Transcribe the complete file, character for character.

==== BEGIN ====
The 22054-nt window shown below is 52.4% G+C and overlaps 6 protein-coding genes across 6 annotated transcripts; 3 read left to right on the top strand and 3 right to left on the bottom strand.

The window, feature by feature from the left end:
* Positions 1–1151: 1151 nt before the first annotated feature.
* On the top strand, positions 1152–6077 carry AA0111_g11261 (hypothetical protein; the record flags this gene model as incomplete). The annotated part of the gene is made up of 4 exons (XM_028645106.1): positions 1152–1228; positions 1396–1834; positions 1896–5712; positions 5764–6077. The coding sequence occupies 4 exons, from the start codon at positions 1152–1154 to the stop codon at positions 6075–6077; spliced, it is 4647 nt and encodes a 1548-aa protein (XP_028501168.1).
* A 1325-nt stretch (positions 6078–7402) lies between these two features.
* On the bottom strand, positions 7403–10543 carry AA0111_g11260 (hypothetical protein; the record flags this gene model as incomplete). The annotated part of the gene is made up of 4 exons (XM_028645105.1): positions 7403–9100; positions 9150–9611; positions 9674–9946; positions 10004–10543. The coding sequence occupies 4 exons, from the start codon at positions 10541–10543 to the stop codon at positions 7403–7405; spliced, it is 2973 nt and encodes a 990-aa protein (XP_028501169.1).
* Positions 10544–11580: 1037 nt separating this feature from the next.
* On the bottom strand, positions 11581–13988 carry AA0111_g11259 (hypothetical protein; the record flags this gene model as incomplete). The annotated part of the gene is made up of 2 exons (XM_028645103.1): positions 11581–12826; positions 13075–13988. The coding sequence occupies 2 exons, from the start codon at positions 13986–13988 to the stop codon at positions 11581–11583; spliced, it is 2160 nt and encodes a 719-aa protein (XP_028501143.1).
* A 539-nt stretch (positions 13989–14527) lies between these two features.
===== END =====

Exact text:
The 22054-nt window shown below is 52.4% G+C and overlaps 6 protein-coding genes across 6 annotated transcripts; 3 read left to right on the top strand and 3 right to left on the bottom strand.

The window, feature by feature from the left end:
* Positions 1–1151: 1151 nt before the first annotated feature.
* On the top strand, positions 1152–6077 carry AA0111_g11261 (hypothetical protein; the record flags this gene model as incomplete). The annotated part of the gene is made up of 4 exons (XM_028645106.1): positions 1152–1228; positions 1396–1834; positions 1896–5712; positions 5764–6077. The coding sequence occupies 4 exons, from the start codon at positions 1152–1154 to the stop codon at positions 6075–6077; spliced, it is 4647 nt and encodes a 1548-aa protein (XP_028501168.1).
* A 1325-nt stretch (positions 6078–7402) lies between these two features.
* On the bottom strand, positions 7403–10543 carry AA0111_g11260 (hypothetical protein; the record flags this gene model as incomplete). The annotated part of the gene is made up of 4 exons (XM_028645105.1): positions 7403–9100; positions 9150–9611; positions 9674–9946; positions 10004–10543. The coding sequence occupies 4 exons, from the start codon at positions 10541–10543 to the stop codon at positions 7403–7405; spliced, it is 2973 nt and encodes a 990-aa protein (XP_028501169.1).
* Positions 10544–11580: 1037 nt separating this feature from the next.
* On the bottom strand, positions 11581–13988 carry AA0111_g11259 (hypothetical protein; the record flags this gene model as incomplete). The annotated part of the gene is made up of 2 exons (XM_028645103.1): positions 11581–12826; positions 13075–13988. The coding sequence occupies 2 exons, from the start codon at positions 13986–13988 to the stop codon at positions 11581–11583; spliced, it is 2160 nt and encodes a 719-aa protein (XP_028501143.1).
* A 539-nt stretch (positions 13989–14527) lies between these two features.